Archive for April 12th, 2020

Living in Interesting Times: Tough Herbs


Joyous Ostara/Passover/Easter, happy Spring, or whatever you choose to celebrate when life is returning to the soil. “Spring is Christ, raising dead plants from their shrouds” Rumi said, and any ordinary yard shows us the truth of it.  These are strange times indeed, and the best way to keep yourself safe is to stay home. Gardeners and permaculturists are used to staying home, and have plenty to stay home for. This is the glory season for greens and herbs.

I have written before about one of my favorite plants, bronze fennel, and you can find that post here. Today I’ll just remind you that it is very ornamental most of the time and you can easily sneak it past your homeowners association if you are unlucky enough to have one. Pollinating insects adore it, and so do I. It will take two or three years to reach a good size, so start now.

in the spring I like to make herb pesto used to have on hand for all kinds of seasoning uses. Essentially, pesto involves garlic in some form, herb leaves, nuts of some kind, and olive oil. I typically add the cheese at a later stage.

Don’t make pesto just by throwing together all the herbs you have. Herbs have strong flavors, and some contemplative tasting, sniffing, and thinking is called for to make sure you have a coherent and appealing flavor picture. I made this one yesterday morning, picking the  fennel first, and decided to go with the anise flavor and chose anise hyssop and a fruity mint, a couple of stout sprigs of each, and two stalks of green garlic.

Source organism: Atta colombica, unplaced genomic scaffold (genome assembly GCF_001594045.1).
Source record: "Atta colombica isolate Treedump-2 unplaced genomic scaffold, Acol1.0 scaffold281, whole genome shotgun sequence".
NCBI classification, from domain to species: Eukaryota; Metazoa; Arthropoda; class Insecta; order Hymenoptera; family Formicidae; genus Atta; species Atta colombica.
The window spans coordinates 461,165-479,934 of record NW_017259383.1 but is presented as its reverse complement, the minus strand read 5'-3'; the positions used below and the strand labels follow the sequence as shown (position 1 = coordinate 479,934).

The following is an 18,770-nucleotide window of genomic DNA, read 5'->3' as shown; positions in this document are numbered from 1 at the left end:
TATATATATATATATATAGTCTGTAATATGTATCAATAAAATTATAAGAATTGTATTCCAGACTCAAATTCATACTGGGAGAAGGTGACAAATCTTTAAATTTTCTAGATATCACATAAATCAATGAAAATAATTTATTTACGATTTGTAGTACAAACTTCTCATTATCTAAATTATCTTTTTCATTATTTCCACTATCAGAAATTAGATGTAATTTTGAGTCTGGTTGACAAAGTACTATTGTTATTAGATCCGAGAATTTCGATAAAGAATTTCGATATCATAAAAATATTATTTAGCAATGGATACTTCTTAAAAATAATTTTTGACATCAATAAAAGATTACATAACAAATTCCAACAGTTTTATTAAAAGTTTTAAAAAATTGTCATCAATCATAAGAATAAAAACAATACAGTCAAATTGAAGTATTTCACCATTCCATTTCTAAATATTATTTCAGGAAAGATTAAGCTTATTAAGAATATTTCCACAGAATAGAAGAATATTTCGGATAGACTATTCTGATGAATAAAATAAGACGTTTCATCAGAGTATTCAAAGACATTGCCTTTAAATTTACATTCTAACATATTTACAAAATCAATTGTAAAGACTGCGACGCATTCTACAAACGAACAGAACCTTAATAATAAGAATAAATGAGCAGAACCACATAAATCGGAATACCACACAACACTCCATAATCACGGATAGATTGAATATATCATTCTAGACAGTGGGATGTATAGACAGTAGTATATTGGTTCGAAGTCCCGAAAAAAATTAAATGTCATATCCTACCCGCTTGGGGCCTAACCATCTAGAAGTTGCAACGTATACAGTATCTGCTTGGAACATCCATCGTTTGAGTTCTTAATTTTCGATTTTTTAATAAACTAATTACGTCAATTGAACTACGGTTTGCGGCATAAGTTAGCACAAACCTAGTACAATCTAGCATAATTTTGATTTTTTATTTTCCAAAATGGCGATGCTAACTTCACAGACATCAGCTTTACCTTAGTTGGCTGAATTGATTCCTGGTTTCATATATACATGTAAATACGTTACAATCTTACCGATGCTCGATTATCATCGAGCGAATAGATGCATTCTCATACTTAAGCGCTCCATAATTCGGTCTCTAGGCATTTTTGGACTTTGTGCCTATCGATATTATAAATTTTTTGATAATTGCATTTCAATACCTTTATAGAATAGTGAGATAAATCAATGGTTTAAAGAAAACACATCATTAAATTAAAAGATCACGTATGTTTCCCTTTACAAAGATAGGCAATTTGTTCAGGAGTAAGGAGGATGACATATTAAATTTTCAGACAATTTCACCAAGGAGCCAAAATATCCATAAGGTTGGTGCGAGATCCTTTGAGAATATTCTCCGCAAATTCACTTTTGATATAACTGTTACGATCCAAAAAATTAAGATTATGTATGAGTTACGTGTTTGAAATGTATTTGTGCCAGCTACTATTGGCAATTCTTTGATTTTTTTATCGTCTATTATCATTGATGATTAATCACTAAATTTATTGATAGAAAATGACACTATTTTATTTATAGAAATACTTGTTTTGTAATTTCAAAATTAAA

in my opinion, proper pestos are made with a mortar and pesto. Use the food processor if you must, but please, don’t even think about using the blender. Blended leaves all acquire an off, grassy taste. Wash the herbs, remove tough stems, chop the leaves coarsely, and peel the green garlic down to tender parts and finely slice it crosswise. Pound the garlic in the mortar with a good pinch of salt until it is pretty thoroughly crushed, then add the chopped leaves and pound to a chunky paste. Then add nights of your choice and decide how finally to crush them. The herbs had a Sardinian taste so I added roasted salted pistachio kernels and pounded them only until coarsely crushed. Pound in a little really good herbaceous olive oil, then stir in more oil to the consistency that you want. Check for salt.

It smelled so good that I was eager to eat some right away, so for lunch we had fresh handmade egg linguine with half the herb pesto, a couple of glugs of additional olive oil, and some top notch Parmesan. Yum. The rest of the pesto went in a jar, and later that day I stirred up some sourdough bread dough and left it to rise in the refrigerator overnight.

The next day I took the dough out of the refrigerator mid-morning and let it come to room temperature for a couple of hours. Then I patted a loaf’s worth of the dough out into a large somewhat erratic rectangle on an oiled board, smeared it thickly with the rest of the pesto, and then topped it with grated Romano. This was rolled into a long loaf and left to rise on a baking sheet, then slashed across the top, brushed with more olive oil, and baked in a preheated 425 degree oven until done. After cooling on a rack for 15 minutes, it was ready to break into beautiful fragrant chunks and eat as an Easter lunch full of the flavors of the season. Butter was excessive, but that didn’t stop us.

The amount of pesto to make is a very individual decision. The flavor of this one is subtler than it sounds, and I picked a nice sized bouquet of fennel leaves and ended up with about a cup of pesto, divided between the two dishes here.